Eating red and processed meats has been linked to an increased risk of developing several different types of cancer. Animal studies have identified a number of compounds in meat that might account for this association. These include heterocyclic amines, polycyclic aromatic hydrocarbons, and N-nitroso compounds. Nitrate and nitrite are added to processed meats and are known precursors to N-nitroso compounds.
Amanda J. Cross, PhD, of the National Cancer Institute in Rockville and colleagues conducted one of the first prospective studies – the NIH-AARP Diet and Health Study—to assess the relationship between intake of these meat-related compounds and the risk of developing bladder cancer. They used information gathered through questionnaires to assess the types of meat consumed as well as how meat was prepared and cooked to estimate the intake of these meat-related compounds.
The investigators had information from approximately 300,000 men and women aged 50 to 71 years from eight US states. At the start of the study (1995 to 1996), all participants completed lifestyle and dietary questionnaires about their usual consumption of foods and drinks. The participants were followed for up to eight years, during which time 854 people were diagnosed with bladder cancer.
People whose diets had the highest amount of total dietary nitrite (from all sources and not just from meat), as well as those whose diets had the highest amount of nitrate plus nitrite from processed meats had a 28 percent to 29 percent increased risk of developing bladder cancer compared with those who consumed the lowest amount of these compounds. This association between nitrate/nitrite consumption and bladder cancer risk may explain why other studies have observed an association between processed meats and increased bladder cancer risk.
"Our findings highlight the importance of studying meat-related compounds to better understand the association between meat and cancer risk," said Dr. Cross. "Comprehensive epidemiologic data on meat-related exposures and bladder cancer are lacking; our findings should be followed up in other prospective studies," she added.
Article: "Meat and components of meat and the risk of bladder cancer in the NIH-AARP Diet and Health Study." Leah M. Ferrucci, Rashmi Sinha, Mary H. Ward, Barry I. Graubard, Albert R. Hollenbeck, Briseis A. Kilfoy, Arthur Schatzkin, Dominique S. Michaud, and Amanda J. Cross. CANCER; Published Online: August 2, 2010 (DOI: 10.1002/cncr.25463).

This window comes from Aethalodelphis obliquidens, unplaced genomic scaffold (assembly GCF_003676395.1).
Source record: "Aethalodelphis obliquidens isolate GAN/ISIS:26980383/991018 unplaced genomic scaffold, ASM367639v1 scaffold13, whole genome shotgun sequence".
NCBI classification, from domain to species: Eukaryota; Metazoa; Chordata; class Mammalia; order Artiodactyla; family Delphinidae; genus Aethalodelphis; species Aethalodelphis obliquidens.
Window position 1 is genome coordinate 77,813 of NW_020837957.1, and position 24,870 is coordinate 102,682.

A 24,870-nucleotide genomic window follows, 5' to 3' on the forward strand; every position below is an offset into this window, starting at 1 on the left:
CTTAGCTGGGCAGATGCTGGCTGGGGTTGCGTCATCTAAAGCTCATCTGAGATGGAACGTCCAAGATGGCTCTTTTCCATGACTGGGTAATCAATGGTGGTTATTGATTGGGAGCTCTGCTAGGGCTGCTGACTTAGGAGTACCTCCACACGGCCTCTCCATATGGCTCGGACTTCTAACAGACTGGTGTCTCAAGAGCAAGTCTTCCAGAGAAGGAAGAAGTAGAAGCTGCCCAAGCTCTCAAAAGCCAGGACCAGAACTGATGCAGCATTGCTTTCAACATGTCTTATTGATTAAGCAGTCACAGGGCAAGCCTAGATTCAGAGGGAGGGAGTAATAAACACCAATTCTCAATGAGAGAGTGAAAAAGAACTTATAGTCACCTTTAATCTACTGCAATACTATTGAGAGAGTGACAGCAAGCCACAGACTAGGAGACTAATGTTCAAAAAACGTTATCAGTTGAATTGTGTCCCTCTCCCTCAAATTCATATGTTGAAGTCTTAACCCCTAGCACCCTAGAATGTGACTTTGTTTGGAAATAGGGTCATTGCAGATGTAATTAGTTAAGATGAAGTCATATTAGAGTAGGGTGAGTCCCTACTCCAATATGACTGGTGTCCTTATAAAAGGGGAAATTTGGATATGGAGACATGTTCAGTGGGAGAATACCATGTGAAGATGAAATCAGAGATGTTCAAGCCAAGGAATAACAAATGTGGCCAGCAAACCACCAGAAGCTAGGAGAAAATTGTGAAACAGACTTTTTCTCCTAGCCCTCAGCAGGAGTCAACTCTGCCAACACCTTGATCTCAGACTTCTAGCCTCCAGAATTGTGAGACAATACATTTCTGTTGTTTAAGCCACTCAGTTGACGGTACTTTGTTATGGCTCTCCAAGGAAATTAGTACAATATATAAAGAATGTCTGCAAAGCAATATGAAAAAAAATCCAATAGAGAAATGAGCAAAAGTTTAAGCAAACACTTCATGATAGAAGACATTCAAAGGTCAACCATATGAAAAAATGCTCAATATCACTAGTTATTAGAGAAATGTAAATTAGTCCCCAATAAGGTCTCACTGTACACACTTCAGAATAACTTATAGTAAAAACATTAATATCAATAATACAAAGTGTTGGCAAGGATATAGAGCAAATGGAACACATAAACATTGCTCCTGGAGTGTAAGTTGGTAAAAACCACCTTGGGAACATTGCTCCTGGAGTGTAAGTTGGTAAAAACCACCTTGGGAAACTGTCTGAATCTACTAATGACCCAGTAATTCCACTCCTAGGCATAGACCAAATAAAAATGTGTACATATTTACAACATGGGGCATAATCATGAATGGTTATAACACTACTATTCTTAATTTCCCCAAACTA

David Sampson | EurekAlert!
Diagnoses: When Are Several Opinions Better Than One?
19.07.2016 | Max-Planck-Institut für Bildungsforschung
High in calories and low in nutrients when adolescents share pictures of food online
07.04.2016 | University of Gothenburg
Researchers from the Institute for Quantum Computing (IQC) at the University of Waterloo led the development of a new extensible wiring technique capable of controlling superconducting quantum bits, representing a significant step towards to the realization of a scalable quantum computer.
"The quantum socket is a wiring method that uses three-dimensional wires based on spring-loaded pins to address individual qubits," said Jeremy Béjanin, a PhD...
In a paper in Scientific Reports, a research team at Worcester Polytechnic Institute describes a novel light-activated phenomenon that could become the basis for applications as diverse as microscopic robotic grippers and more efficient solar cells.
A research team at Worcester Polytechnic Institute (WPI) has developed a revolutionary, light-activated semiconductor nanocomposite material that can be used...
By forcefully embedding two silicon atoms in a diamond matrix, Sandia researchers have demonstrated for the first time on a single chip all the components needed to create a quantum bridge to link quantum computers together.
"People have already built small quantum computers," says Sandia researcher Ryan Camacho. "Maybe the first useful one won't be a single giant quantum computer...
COMPAMED has become the leading international marketplace for suppliers of medical manufacturing. The trade fair, which takes place every November and is co-located to MEDICA in Dusseldorf, has been steadily growing over the past years and shows that medical technology remains a rapidly growing market.
In 2016, the joint pavilion by the IVAM Microtechnology Network, the Product Market “High-tech for Medical Devices”, will be located in Hall 8a again and will...
'Ferroelectric' materials can switch between different states of electrical polarization in response to an external electric field. This flexibility means they show promise for many applications, for example in electronic devices and computer memory. Current ferroelectric materials are highly valued for their thermal and chemical stability and rapid electro-mechanical responses, but creating a material that is scalable down to the tiny sizes needed for technologies like silicon-based semiconductors (Si-based CMOS) has proven challenging.
Now, Hiroshi Funakubo and co-workers at the Tokyo Institute of Technology, in collaboration with researchers across Japan, have conducted experiments to...
14.10.2016 | Event News
14.10.2016 | Event News
12.10.2016 | Event News
24.10.2016 | Power and Electrical Engineering
24.10.2016 | Life Sciences
24.10.2016 | Life Sciences